Roosevelt elk, adult bull male with large antlers. Roosevelt elk grow to 10' and 1300 lb, eating grasses, sedges and various berries, inhabiting the coastal rainforests of the Pacific Northwest.
Image ID: 25899  
Species: Roosevelt elk, Cervus canadensis roosevelti
Location: Redwood National Park, California, USA
 
Roosevelt elk, adult bull male with large antlers. This bull elk has recently shed the velvet that covers its antlers. While an antler is growing, it is covered with highly vascular skin called velvet, which supplies oxygen and nutrients to the growing bone; once the antler has achieved its full size, the velvet is lost and the antler's bone dies. This dead bone structure is the mature antler, which is itself shed after each mating season. Roosevelt elk grow to 10' and 1300 lb, eating grasses, sedges and various berries, inhabiting the coastal rainforests of the Pacific Northwest.
Image ID: 25901  
Species: Roosevelt elk, Cervus canadensis roosevelti
Location: Redwood National Park, California, USA
 
Roosevelt elk, adult bull male with large antlers. Roosevelt elk grow to 10' and 1300 lb, eating grasses, sedges and various berries, inhabiting the coastal rainforests of the Pacific Northwest.
Image ID: 25902  
Species: Roosevelt elk, Cervus canadensis roosevelti
Location: Redwood National Park, California, USA
 
Roosevelt elk, adult bull male with large antlers.  Roosevelt elk grow to 10' and 1300 lb, eating grasses, sedges and various berries, inhabiting the coastal rainforests of the Pacific Northwest, Cervus canadensis roosevelti, Redwood National Park, California Roosevelt elk, adult bull male with large antlers.  Roosevelt elk grow to 10' and 1300 lb, eating grasses, sedges and various berries, inhabiting the coastal rainforests of the Pacific Northwest, Cervus canadensis roosevelti, Redwood National Park, California Roosevelt elk, adult bull male with large antlers.  This bull elk has recently shed the velvet that covers its antlers. While an antler is growing, it is covered with highly vascular skin called velvet, which supplies oxygen and nutrients to the growing bone; once the antler has achieved its full size, the velvet is lost and the antler's bone dies. This dead bone structure is the mature antler, which is itself shed after each mating season. Roosevelt elk grow to 10' and 1300 lb, eating grasses, sedges and various berries, inhabiting the coastal rainforests of the Pacific Northwest, Cervus canadensis roosevelti, Redwood National Park, California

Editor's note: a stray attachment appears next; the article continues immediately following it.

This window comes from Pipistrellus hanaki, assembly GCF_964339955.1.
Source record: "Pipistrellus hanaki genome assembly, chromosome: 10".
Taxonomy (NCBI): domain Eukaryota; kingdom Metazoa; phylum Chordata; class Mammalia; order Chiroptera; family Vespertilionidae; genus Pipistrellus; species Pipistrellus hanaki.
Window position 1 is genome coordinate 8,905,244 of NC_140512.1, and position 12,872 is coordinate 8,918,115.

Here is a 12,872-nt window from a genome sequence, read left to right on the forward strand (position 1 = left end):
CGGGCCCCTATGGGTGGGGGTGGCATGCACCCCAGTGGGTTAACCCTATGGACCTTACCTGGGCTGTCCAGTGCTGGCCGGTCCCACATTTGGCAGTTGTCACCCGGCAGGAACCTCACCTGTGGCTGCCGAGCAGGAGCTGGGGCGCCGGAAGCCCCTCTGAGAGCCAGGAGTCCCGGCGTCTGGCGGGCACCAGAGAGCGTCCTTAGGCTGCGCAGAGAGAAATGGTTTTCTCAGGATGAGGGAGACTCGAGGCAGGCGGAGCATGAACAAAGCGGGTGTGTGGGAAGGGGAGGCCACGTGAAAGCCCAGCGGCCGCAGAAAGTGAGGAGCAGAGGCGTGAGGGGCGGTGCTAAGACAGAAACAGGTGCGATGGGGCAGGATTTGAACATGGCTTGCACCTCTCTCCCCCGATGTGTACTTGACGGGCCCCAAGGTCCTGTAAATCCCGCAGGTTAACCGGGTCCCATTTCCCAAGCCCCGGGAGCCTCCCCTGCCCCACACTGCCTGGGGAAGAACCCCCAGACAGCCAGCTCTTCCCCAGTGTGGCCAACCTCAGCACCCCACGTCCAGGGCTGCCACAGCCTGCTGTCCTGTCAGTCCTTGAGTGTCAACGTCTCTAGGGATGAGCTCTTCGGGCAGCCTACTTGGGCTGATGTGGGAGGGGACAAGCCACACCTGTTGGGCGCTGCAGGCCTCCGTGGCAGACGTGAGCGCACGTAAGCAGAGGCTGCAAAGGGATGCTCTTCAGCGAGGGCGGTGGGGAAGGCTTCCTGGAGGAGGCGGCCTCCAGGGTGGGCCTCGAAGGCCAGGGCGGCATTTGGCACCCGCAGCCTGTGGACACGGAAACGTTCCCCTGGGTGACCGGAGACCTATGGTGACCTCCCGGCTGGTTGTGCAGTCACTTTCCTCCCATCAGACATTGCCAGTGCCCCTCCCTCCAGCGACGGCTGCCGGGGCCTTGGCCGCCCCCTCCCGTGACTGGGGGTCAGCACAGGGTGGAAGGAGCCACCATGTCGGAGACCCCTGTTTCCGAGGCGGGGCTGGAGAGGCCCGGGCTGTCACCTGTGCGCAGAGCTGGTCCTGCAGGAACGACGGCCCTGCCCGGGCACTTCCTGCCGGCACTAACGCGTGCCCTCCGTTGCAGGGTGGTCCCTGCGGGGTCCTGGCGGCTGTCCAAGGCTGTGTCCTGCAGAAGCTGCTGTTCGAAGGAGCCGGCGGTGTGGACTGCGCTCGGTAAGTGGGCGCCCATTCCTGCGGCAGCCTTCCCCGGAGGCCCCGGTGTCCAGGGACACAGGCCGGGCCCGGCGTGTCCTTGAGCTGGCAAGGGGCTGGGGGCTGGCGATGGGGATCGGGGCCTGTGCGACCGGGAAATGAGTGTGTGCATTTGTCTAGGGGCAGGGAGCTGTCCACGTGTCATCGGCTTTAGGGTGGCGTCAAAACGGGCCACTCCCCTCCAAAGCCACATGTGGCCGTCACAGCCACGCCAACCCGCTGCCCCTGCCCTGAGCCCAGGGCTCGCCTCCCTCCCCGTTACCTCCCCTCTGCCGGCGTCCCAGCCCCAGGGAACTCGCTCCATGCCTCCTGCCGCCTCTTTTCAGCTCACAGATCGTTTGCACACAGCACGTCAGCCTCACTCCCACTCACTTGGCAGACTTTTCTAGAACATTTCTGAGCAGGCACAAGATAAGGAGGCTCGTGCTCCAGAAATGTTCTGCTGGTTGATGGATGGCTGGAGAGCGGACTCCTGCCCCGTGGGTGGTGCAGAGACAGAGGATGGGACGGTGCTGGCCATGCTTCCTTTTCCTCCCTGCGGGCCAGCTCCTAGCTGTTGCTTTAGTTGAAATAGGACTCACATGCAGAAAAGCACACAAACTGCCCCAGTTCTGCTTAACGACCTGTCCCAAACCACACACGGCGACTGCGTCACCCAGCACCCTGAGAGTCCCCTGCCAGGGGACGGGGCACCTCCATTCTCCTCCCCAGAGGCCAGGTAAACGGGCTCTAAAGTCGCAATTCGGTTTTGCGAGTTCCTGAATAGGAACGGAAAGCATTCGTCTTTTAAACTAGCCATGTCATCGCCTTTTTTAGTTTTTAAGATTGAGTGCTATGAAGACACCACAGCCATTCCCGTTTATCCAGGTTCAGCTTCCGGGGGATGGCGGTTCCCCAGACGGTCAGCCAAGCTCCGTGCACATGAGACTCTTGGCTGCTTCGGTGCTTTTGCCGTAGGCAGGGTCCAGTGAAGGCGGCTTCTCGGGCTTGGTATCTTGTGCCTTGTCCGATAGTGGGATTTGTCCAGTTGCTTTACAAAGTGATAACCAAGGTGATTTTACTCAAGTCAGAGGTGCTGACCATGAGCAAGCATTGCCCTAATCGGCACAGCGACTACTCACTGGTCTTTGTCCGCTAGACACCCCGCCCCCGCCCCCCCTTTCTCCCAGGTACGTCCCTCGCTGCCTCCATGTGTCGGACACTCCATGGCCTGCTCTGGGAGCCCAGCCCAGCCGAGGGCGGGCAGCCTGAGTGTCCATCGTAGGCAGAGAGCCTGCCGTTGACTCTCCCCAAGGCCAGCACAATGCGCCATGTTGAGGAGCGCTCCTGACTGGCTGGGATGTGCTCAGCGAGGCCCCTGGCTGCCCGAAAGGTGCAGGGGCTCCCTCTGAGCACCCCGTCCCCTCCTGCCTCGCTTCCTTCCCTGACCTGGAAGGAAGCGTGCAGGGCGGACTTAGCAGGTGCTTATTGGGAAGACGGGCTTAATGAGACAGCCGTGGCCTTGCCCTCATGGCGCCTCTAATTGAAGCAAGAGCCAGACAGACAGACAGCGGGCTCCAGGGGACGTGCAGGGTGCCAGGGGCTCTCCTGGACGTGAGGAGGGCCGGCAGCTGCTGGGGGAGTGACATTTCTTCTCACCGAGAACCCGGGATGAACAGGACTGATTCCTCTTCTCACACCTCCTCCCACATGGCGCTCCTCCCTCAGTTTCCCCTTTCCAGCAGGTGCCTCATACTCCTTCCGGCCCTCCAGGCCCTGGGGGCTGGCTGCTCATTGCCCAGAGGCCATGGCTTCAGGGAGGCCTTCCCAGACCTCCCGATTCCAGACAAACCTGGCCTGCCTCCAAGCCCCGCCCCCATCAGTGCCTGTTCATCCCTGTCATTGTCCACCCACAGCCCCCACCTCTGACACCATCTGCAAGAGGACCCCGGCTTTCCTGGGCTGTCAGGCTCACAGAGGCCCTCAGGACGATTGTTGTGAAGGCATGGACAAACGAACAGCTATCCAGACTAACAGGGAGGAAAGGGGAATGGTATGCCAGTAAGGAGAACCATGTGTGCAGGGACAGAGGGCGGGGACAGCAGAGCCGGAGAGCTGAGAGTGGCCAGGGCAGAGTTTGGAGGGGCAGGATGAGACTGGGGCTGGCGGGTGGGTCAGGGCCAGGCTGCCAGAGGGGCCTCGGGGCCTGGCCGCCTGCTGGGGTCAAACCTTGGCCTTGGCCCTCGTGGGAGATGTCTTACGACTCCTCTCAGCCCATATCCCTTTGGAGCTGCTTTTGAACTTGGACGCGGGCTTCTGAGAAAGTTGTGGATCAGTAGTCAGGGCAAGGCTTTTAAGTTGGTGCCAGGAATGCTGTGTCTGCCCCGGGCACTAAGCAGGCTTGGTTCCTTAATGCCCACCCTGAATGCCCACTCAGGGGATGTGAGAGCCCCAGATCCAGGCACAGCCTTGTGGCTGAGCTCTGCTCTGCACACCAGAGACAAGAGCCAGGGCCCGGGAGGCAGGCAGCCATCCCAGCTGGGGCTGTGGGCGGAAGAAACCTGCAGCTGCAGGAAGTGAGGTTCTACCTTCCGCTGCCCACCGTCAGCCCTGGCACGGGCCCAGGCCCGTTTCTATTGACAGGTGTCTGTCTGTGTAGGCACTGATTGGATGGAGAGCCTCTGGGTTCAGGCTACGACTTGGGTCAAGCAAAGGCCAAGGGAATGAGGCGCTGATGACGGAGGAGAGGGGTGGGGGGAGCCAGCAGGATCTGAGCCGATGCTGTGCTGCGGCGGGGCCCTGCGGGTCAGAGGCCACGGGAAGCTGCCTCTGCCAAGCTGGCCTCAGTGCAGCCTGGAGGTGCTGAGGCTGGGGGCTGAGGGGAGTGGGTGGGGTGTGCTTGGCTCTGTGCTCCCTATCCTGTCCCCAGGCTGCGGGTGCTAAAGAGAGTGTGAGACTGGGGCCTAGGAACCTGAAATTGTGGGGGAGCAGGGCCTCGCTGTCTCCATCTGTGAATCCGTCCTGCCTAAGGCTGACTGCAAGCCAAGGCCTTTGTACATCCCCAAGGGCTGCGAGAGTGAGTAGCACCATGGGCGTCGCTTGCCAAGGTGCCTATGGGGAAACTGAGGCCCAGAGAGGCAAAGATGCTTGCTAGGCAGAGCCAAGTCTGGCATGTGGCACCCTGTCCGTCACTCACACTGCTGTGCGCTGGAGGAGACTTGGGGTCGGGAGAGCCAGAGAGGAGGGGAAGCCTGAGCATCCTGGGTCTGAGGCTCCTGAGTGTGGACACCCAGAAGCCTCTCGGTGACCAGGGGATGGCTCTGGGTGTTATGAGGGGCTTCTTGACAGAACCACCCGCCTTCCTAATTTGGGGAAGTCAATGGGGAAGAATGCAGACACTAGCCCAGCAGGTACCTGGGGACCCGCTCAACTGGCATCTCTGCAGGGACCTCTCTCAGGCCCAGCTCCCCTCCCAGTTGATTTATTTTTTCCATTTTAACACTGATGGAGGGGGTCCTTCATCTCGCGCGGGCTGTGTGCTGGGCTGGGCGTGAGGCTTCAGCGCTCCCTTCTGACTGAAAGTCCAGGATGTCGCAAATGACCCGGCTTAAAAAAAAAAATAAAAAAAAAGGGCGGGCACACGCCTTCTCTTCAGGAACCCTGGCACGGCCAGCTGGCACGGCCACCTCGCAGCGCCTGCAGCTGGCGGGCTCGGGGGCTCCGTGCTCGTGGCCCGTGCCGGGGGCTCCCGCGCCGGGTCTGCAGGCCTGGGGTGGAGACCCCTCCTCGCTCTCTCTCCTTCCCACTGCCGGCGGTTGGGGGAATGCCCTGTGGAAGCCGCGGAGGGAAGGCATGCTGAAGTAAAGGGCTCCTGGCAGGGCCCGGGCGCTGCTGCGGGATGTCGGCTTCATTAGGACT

Roosevelt elk, adult bull male with large antlers. Roosevelt elk grow to 10' and 1300 lb, eating grasses, sedges and various berries, inhabiting the coastal rainforests of the Pacific Northwest.
Image ID: 25903  
Species: Roosevelt elk, Cervus canadensis roosevelti
Location: Redwood National Park, California, USA
 
Roosevelt elk, adult bull male with large antlers. Roosevelt elk grow to 10' and 1300 lb, eating grasses, sedges and various berries, inhabiting the coastal rainforests of the Pacific Northwest.
Image ID: 25904  
Species: Roosevelt elk, Cervus canadensis roosevelti
Location: Redwood National Park, California, USA
 
Roosevelt elk, adult bull male with large antlers. This bull elk has recently shed the velvet that covers its antlers. While an antler is growing, it is covered with highly vascular skin called velvet, which supplies oxygen and nutrients to the growing bone; once the antler has achieved its full size, the velvet is lost and the antler's bone dies. This dead bone structure is the mature antler, which is itself shed after each mating season. Roosevelt elk grow to 10' and 1300 lb, eating grasses, sedges and various berries, inhabiting the coastal rainforests of the Pacific Northwest.
Image ID: 25905  
Species: Roosevelt elk, Cervus canadensis roosevelti
Location: Redwood National Park, California, USA